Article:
Let Us Not Forget – South Asia Solidarity Initiative

Statement by the South Asia Solidarity Initiative (SASI) at ‘After Mumbai, Which Way Forward? A Public Dialogue’, City University of New York Graduate Center, New York, December 15th, 2008. Co-sponsored by The Center for Place, Culture and Politics, The Brecht Forum and SALAAM Theatre.

Let Us Not Forget

Like many in South Asia, we watched with anguish as nearly 180 people of different castes, classes, religions and nationalities lost their lives in the events in Mumbai that unfolded over several days. We mourn their loss in this large tragedy and condemn the perpetration of such terrible violence. We also express solidarity with those intrepid groups and individuals who have tirelessly sought to build deep-roots of social, political, economic and cultural understanding for peace and justice in South Asia.  At this moment, we call for reflection on recent histories of South Asia and the world.  Hence lessons may be drawn, collective action contemplated and spaces of hope created from the debris of despondency.

In that spirit – even as we express grief about tragic events of November 26 in Mumbai, we remember other events that are imprinted on the collective memories of the South Asian people. We recall the shreds to which many other lives have been reduced across the subcontinent: From Guwahati to Delhi, from Gujarat to Orissa and Malegaon. And let us not forget Kashmir and Afghanistan on a continual basis, Peshawar on December 5, 2008 and Islamabad of just a few months ago. We mourned and anguished then too wondering why such a thing could be allowed to happen.

This shared violent present reminds us that the people of India and Pakistan also share a very long past. The two countries emerged together in an instance of troubled freedom; their futures are just as entangled as their present and their pasts. So let us make sure that Mumbai is not used as a pretext to escalate tensions between the two countries; let us rather rejuvenate people’s efforts for peaceful co-existence. The recent efforts to normalize relations between India and Pakistan in the sphere of cultural interaction and trade, diplomacy and border agreements must proceed.

Today Pakistan is increasingly vilified as the Islamic other. But let us not forget the long years of US intervention in the region primarily for its own geo-political and economic gains. These strategic interventions have also contributed to political destabilization in Pakistan at the expense of the aspirations of the Pakistani people. Let us remember that the only defense against terrorism is a prosperous democracy.

Some in India who habitually buy private security for their hotels and homes are now wishing new draconian laws akin to the Patriot Act upon the rest. Let us remember that 9/11 has been used by the US government to justify the repression and racial profiling of countless of South Asians, Arabs and Muslims in the United States. We have experienced what it means to be labeled as the ‘enemy within.’ We have also collectively resisted those repressive laws. So, let us not allow the same to happen within India.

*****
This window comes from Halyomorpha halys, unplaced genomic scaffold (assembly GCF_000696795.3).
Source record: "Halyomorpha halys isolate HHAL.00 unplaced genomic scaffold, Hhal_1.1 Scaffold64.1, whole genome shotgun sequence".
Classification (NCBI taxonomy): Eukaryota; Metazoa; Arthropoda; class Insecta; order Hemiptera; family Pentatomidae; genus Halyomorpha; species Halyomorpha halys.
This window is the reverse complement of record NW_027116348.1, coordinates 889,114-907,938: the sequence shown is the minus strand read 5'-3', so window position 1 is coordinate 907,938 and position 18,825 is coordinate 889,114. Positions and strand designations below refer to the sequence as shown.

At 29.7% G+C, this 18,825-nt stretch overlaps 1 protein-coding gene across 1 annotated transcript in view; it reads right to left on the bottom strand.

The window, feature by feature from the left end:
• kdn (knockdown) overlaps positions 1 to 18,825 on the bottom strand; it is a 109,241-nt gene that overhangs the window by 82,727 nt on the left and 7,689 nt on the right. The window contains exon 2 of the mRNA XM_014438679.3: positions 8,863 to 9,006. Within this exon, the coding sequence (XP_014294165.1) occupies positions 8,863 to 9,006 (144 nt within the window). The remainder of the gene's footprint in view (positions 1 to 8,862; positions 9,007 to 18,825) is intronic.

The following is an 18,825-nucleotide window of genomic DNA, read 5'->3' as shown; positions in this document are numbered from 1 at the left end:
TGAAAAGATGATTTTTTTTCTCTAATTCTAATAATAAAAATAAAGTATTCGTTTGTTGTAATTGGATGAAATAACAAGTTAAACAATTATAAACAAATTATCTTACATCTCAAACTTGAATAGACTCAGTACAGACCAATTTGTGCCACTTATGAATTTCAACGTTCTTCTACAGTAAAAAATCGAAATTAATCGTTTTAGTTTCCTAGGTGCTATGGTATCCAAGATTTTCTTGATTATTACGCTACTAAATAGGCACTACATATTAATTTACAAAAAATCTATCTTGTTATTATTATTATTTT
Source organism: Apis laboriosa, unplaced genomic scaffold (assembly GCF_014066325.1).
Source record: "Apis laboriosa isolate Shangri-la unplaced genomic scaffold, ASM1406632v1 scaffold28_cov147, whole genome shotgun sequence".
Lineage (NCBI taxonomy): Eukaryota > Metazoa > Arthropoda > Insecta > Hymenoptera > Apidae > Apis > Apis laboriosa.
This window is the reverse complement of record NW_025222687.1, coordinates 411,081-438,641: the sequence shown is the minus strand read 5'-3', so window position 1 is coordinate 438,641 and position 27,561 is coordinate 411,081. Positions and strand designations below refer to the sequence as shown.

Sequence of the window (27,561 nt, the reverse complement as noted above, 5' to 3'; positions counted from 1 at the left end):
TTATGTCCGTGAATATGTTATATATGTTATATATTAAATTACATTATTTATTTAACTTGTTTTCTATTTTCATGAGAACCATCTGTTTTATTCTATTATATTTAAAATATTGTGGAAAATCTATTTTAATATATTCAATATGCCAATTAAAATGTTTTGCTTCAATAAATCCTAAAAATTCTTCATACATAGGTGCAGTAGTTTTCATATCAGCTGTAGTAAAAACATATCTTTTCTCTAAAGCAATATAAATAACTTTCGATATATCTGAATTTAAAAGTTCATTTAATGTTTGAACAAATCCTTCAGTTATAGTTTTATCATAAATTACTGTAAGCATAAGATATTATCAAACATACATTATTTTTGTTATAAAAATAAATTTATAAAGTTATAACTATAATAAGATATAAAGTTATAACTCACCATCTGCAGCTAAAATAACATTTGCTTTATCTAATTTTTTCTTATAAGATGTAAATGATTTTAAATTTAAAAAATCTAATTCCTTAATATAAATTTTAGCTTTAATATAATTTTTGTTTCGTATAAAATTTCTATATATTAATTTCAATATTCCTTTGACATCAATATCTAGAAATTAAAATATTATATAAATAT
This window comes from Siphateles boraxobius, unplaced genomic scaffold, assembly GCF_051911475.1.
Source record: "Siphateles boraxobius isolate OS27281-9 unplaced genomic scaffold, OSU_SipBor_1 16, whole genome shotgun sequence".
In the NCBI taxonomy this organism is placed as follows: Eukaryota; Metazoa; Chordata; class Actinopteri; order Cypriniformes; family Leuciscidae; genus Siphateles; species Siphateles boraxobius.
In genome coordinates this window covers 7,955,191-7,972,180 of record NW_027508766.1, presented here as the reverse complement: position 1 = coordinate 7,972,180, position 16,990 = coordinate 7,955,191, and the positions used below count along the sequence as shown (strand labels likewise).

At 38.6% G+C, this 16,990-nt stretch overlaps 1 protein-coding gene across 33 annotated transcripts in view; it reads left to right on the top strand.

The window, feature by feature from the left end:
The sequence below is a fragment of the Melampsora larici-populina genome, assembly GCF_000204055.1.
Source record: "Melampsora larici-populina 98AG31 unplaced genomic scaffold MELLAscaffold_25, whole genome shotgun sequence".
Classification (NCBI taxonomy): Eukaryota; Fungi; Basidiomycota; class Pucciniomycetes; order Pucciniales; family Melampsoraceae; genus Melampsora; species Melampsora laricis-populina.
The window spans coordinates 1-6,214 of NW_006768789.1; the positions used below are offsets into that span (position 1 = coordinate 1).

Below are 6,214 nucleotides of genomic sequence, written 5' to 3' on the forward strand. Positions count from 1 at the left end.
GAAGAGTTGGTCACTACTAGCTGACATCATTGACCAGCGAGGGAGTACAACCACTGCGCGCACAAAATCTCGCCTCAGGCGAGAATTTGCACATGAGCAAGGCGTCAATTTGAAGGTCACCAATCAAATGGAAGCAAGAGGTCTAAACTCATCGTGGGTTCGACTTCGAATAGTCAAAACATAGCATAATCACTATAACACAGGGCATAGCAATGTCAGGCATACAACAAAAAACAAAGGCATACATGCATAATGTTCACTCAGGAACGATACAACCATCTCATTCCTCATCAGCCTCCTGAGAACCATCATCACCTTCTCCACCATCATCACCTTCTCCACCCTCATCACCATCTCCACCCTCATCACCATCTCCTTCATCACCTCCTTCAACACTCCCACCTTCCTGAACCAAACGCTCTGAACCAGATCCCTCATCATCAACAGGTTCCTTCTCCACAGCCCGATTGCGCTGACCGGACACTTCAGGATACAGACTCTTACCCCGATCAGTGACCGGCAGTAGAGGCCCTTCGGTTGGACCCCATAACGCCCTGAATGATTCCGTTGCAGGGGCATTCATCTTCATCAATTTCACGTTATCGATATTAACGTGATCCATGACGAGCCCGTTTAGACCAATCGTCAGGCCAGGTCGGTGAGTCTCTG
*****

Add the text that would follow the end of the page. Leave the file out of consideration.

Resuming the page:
Let us not allow such laws as Terrorist and Disruptive Activities Act and Prevention of Terrorist Activities Act that in practice destroyed rights of all citizens to be repeated. Just as they did in the US, such laws will unfairly target many to produce a veneer of safety for few. Let us not forget that repressive security regimes cannot protect those who are the most vulnerable, marked, stigmatized and easily brutalized. Governance without democratic rights only means a further death of ethical and humanist politics that foregrounds the building of peace from social justice.

Let us not forget pogroms against Muslims in Gujarat took place only six years ago. Today, Indian Muslims are compelled to condemn events in Mumbai in the loudest voice lest they be deemed its perpetrators. And they have done so in no uncertain terms. But why must they be asked to continually demonstrate that they too belong to the nation?

So let us call upon both, India and Pakistan to look within.
Let us call for democratic forces to be strengthened within both nations.
Large minorities have been under siege in both nations since their very birth. They have borne the brunt of the state in all those places where exceptional laws have been enacted and exceptional police practices adapted.

Let us boldly call for the rights and pain of victims of all violence to be acknowledged and addressed be it state violence or that perpetrated by groups like Bajrang Dal, Lakshar-e-Toiba or their ilk.

And let us above all remember that no amount of policemen and army personnel can substitute the well being and security that is generated through employment assurance for all, education and health for all, and a socio-political environment which is free of fear and truly equal and just – in South Asia as a whole.

Let us at this critical moment consolidate the gains of the many social movements that seek justice, peace and reconciliation, and affirm the vision for coexistence in South Asia. We call upon all to support and strengthen those forces within Pakistan and India that continue to struggle against all odds for democratic rights; groups that stand for human rights, civil liberties and due process under the law for all; groups that oppose all forms of oppression within their own communities, fight religious bigotry and seek to build inclusive communities of dignity.

South Asia Solidarity Initiative
15 December 2008

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